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Yaba Baker
Yaba Baker, author
Cameron Justus (CJ) is a 12-year-old boy given superpowers to fight the greatest evil the earth has ever known. An evil focused on destroying all of humanity. CJ’s one weakness is his anger. When Super CJ gets angry he loses his powers and must calm down before his powers return. The Super CJ story teaches children that making decisions while you are angry is usually a recipe for disaster. "The Adventures of Super CJ" is an entertaining story providing lessons in anger management that will help any parent, teacher, or mentor
In this charming graphic novel for middle schoolers, Cameron Justus, (CJ) a near-genius boy with a hair-trigger temper, gets imbued with the power of a Lightbearer of the Universe. But that comes with one major downfall: when he reacts with anger, his power is greatly dimmed. After being suspended for punching a classmate, CJ and his dog Rex find themselves in front of the Guardians of the Universe, who praise his good heart but call out his problem with anger management. (Understandably weirded out, CJ at first tells them “I am saying no to any type of drug you guys are pushing.”) Soon, CJ and resourceful Rex, also gifted with special powers (like talking), take on an evil force with the power to control inanimate objects, leading to memorable encounters with national monuments—including the statue of a founding father who takes a classic comic book swing at CJ.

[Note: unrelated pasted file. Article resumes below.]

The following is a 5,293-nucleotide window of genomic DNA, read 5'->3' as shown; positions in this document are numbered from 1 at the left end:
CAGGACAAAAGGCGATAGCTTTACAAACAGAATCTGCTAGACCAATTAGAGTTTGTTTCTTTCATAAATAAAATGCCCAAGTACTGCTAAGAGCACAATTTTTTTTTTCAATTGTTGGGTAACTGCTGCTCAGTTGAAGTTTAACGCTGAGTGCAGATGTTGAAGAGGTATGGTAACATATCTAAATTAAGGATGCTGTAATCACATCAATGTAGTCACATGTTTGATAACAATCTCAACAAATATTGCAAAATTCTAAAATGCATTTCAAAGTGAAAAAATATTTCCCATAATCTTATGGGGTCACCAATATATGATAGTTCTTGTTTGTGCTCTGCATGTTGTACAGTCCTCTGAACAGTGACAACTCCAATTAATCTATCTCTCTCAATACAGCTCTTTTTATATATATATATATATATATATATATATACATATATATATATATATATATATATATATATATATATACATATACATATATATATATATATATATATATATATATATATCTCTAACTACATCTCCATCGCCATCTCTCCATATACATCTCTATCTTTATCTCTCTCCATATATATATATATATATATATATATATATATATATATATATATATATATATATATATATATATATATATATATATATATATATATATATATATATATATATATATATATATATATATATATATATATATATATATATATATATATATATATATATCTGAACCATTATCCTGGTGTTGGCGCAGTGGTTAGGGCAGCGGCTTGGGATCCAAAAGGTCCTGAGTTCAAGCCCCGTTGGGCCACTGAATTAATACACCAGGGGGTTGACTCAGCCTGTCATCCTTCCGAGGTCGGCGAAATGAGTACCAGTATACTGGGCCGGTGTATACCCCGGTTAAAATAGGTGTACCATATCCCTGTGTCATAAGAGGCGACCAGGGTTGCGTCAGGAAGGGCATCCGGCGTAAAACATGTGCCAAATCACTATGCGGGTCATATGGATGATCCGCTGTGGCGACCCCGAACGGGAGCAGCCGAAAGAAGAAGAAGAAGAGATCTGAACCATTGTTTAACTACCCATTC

Baker deftly delivers the overarching message—that anger fuels poor choices—without sounding preachy, a balance that middle schoolers will appreciate. The snappy dialogue will tickle the funny bones of both adults and kids, especially the chatter between dog and boy. Rex’s advice on controlling anger: “Try taking deep breaths and counting to ten. That’s what I do to keep from biting you when you take forever to walk me.” Elsewhere, CJ laments, “If my Mom and Dad found out I destroyed the Lincoln Memorial AND the Jefferson Memorial, I will be grounded until I am 35.”

Charming full-color graphics from Pratyush and Rituparna Chatterjee perfectly complement the tale, drawing readers into the short but impactful story– which strikes a nice balance between the real world, with angry mothers and principals and childhood fights, and fantasy elements like talking dogs, fireballs, and giant household objects. Kids will happily consider the importance of staying calm while reading and rereading this appealing offering.

Takeaway: This middle grade graphic novel’s message about reining in anger will please superhero-minded readers of all ages.

Great for fans of: Frank Cottrell Boyce’s the Astounding Broccoli Boy, Dav Pilkey’s Dog Man.

Production grades
Cover: A
Design and typography: A
Illustrations: A
Editing: A
Marketing copy: A